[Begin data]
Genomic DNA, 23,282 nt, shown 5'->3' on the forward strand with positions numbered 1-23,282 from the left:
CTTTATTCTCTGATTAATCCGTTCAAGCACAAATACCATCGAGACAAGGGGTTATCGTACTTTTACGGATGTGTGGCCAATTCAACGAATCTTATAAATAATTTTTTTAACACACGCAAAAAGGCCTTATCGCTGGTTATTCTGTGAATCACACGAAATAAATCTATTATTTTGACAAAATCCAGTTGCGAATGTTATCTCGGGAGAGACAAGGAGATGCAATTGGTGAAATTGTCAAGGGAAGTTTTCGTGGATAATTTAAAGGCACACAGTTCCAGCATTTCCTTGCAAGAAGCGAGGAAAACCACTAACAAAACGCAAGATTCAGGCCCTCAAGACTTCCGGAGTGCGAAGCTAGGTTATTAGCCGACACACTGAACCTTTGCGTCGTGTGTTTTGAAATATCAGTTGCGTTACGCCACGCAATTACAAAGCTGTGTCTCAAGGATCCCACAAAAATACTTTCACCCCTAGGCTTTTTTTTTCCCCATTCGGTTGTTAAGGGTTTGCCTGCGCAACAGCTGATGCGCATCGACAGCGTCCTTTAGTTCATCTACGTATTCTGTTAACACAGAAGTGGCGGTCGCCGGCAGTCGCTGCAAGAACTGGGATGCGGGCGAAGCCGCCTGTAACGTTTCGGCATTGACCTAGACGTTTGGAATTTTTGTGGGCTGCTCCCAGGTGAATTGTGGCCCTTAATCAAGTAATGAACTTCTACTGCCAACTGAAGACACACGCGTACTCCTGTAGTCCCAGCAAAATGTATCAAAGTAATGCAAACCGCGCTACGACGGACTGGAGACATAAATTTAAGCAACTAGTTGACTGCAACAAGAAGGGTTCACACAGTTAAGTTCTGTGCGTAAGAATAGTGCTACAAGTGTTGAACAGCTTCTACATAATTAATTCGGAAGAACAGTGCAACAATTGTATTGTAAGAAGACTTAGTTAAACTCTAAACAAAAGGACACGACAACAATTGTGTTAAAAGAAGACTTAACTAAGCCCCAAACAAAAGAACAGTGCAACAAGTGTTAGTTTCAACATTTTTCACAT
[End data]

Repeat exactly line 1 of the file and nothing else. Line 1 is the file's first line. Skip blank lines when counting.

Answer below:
Genomic DNA, 23,282 nt, shown 5'->3' on the forward strand with positions numbered 1-23,282 from the left: